January 19, 2014.
We will gather together for our Badaliya and Islands of Peace Institute Faith Sharing on Sunday, January 19, 2014 from 3:00 pm to 4:30 pm at St. Pauls Church in Cambridge, in the small chapel located in the Parish Center. Please join us in person or in spirit as we encourage Interfaith relations and pray together for peace and reconciliation in the Middle East and especially in the Holy Land.
As a part of our mission of Interfaith sharing the members of the Badaliya and Peace Islands Institute encourage one another to experience the rituals and liturgical celebrations in our individual faith traditions. Many of us have celebrated the Iftar breaking of the fast dinners during the Muslim month of Ramadan and were therefore honored by seven of our Muslim friends who joined us on Christmas Eve on December 24th for the liturgical celbration of the Birth of Jesus at St. Pauls Church. Sharing our impressions and questions about our Christian and Muslim tradtions and rituals can only serve to enhance our own spiritual lives and deepen our understanding and affection for one another.
In the Catholic Christian tradition the feast of Epiphany that fell on January 5th this year and the following Sunday that celebrates the Baptism of Jesus by John the Baptist brings the Christmas Season to a close and marks the beginning of the ministry of Jesus. The appearance of three "kings" or wise men from the East, most likely from Persia, who follow a star that leads them to the the birthplace of Jesus in Bethlehem is rich with symbolic meaning. They represent the "wise" who are seekers of God and witnesses to a manifestation, or epiphany, or a realization of the image of God in the birth of a human child. They come to worship and do homage to this child as to a "king". The gifts that they bring of gold, frankincense and myrrh are a foreshadowing of the future. This child of God will bring the message of the immense love that God has for all of us in the Paschal mystery of the Easter Season to come.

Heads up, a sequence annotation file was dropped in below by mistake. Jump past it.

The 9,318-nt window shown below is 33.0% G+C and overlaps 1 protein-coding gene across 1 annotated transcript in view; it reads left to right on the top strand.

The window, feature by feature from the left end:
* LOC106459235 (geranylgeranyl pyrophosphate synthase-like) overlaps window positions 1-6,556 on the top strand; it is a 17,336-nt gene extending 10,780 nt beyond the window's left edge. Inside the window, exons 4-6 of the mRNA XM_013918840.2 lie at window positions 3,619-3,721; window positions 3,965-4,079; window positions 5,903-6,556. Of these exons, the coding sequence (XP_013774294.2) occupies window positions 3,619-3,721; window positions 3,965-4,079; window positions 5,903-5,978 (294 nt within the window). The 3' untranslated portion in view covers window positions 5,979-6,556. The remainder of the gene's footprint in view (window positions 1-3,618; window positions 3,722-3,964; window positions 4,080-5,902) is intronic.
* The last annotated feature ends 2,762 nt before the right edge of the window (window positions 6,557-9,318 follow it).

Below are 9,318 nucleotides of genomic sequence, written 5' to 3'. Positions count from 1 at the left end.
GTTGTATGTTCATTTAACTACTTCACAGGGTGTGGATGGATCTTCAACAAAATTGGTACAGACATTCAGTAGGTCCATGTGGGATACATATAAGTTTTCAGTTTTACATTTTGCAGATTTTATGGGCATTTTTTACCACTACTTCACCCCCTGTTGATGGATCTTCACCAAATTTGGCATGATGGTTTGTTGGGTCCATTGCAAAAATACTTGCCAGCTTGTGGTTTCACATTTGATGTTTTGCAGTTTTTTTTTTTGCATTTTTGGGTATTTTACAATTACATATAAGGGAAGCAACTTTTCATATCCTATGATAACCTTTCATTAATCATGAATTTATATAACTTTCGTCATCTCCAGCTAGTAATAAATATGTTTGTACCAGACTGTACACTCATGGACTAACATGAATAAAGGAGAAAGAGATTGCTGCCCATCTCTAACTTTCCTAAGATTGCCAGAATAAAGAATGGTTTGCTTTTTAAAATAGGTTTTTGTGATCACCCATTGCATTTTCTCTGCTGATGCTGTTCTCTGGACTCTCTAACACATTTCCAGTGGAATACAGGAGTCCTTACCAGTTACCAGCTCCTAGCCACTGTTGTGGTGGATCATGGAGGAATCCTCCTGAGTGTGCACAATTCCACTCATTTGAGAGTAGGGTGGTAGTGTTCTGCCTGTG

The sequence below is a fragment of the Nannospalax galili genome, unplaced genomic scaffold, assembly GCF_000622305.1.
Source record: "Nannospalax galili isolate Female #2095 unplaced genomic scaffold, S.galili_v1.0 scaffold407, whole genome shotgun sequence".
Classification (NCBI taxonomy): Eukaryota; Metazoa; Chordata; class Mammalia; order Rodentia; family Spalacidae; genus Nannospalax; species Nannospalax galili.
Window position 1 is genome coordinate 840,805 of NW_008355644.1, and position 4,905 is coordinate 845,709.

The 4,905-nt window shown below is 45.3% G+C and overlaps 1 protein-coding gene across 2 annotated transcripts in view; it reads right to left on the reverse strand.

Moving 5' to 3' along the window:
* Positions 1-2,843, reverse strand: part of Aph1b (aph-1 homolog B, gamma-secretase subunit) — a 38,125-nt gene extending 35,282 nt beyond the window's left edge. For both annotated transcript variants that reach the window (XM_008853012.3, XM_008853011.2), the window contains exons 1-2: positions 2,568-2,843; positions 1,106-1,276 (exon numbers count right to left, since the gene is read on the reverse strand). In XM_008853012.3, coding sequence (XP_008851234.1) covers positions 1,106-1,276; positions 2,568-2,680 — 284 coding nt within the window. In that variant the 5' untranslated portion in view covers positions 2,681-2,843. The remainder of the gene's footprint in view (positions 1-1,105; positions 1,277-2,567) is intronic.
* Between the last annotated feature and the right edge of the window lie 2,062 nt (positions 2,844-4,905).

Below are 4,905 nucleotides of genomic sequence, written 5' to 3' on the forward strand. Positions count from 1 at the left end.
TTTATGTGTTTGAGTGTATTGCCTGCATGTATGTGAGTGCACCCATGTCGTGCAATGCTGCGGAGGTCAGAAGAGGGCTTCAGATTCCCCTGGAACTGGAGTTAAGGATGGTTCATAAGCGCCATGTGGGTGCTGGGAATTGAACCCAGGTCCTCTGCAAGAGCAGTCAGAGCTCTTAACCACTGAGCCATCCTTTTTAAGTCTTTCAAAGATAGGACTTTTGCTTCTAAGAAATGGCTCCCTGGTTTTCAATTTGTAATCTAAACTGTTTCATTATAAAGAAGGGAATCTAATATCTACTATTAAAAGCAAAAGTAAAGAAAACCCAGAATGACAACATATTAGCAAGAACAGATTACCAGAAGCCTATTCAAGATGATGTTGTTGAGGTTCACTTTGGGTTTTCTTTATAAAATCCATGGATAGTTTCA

John the Baptist is revered as a prophet in Islam in a line that includes David, Solomon, Moses, Aaron, Joshua, Zachariah, John, Jesus and the Prophet, Mohammad. They are all faithful servants of Allah and witnesses for us of the ideal of "submission, or surrender" to the will of God, or "Islam." In Christian tradition John is a radical reformer and preacher who survives in the desert and baptizes his followers in the Jordan river as a sign of repentance for their sins. He recognizes Jesus as the Christ who will baptize his followers in fire and the Spirit of God. The ritual baptism that Jesus requests of John is another symbolically meaningful gesture. Perhaps a "dying" to His "divinity" in order to fully embrace our "humanity" just as we "die" to our own sinful "humanity" at our baptism into the life of Christ when we become Christians. In this biblical scene the spirit of God descends from the heavens in the form of a dove as Jesus rises out of the water, and a voice declares "This is my beloved Son with whom I am well pleased".
In the Qur'an, Surah 19:1-15 the story of Zakariya and the birth of John the Baptist, called Yahya, is told very much like the story we find in the Christian Gospels without naming Elizabeth as his mother. The emphasis is on the righteousness and the wisdom given to John even as a youth.
On display at the famous Topkapi Palace Museum in Istanbul, Turkey in the Pavilion of the Sacred Relics can be seen the arm of the prophet, John the Baptist in a silver reliquary embellished with gold. There is also a fragment of the prophet's skull. These are ancient relics preserved in a museum yet with reverent respect for the traditions of the faithful.
May we find much to reflect on in this post-Christmas season that nourishes and inspires our heartfelt desire for Peace with Justice in the Middle East, the Holy Land and throughout the world.
Peace to you.
(See www.dcbuck.com for all past Badaliya letters)